SYDNEY -- Four Chinese nationals have been stabbed to death in Papua New Guinea in what the South Pacific island nation's prime minister on Wednesday condemned as a "brutal and cowardly" attack.
The victims, three men and one woman, were killed late Monday night at a shop they ran in the capital, Port Moresby, said Papua New Guinea national police spokesman Dominic Kakas. The assailants came in through the shop's back door, threatened the victims and then stabbed them with knives.
"I condemn this brutal and cowardly attack on the four Chinese nationals," Prime Minister Peter O'Neill said in a statement. "...I want to assure the government of China and relatives of those killed that police will get all the help necessary to track down and bring the perpetrators to justice."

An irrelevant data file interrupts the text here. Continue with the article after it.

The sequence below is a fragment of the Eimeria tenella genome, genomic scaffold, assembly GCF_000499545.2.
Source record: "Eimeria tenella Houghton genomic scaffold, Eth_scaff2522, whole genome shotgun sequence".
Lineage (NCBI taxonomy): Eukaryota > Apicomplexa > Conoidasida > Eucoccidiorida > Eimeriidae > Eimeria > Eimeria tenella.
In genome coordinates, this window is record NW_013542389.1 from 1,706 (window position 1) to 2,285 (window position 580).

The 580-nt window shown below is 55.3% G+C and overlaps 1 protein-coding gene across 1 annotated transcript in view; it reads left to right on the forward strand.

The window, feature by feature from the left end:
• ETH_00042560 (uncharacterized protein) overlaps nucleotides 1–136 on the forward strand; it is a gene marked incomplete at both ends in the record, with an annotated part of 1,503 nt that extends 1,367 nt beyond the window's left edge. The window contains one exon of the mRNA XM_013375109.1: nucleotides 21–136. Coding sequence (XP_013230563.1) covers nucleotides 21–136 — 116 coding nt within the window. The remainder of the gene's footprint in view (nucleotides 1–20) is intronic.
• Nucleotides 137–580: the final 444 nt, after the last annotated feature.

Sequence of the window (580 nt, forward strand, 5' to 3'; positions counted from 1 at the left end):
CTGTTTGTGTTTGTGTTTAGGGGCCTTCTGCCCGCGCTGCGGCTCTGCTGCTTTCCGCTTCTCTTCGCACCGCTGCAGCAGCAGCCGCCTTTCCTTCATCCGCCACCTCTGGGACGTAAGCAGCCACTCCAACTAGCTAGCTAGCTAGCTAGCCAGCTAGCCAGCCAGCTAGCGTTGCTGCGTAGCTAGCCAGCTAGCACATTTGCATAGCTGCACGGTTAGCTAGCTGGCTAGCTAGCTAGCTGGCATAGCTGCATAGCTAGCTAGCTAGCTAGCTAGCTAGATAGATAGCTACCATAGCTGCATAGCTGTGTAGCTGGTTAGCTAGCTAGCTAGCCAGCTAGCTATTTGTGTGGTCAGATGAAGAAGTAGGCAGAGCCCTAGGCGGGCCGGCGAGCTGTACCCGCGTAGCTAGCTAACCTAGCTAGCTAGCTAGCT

The victims are believed to be members of the same family, but police don't know where in China they are from or how long they had been living in Papua New Guinea, Kakas said.
Police have questioned several people, including workers at the shop, but have not made any arrests.
"They're not ruling out the possibility of the suspects being family or very close to those that were murdered," Kakas said.
In Beijing, Foreign Ministry spokeswoman Hua Chunying said China's ambassador to Papua New Guinea called senior officials in the country demanding swift justice, "and that Papua New Guinea take robust measures to ensure the safety of Chinese nationals and property." She said Chinese officials will provide all necessary support to the victims' families.
The nation's government recently proposed several tough new anti-crime measures in response to a surge in high-profile violent crimes. In February, a mob stripped, tortured and burned alive a woman accused of witchcraft in the city of Mount Hagan. Last year, police arrested 29 people accused of being part of a cannibal cult and charged them with the murders of seven suspected witch doctors.
AP news assistant Zhao Liang in Beijing contributed to this report.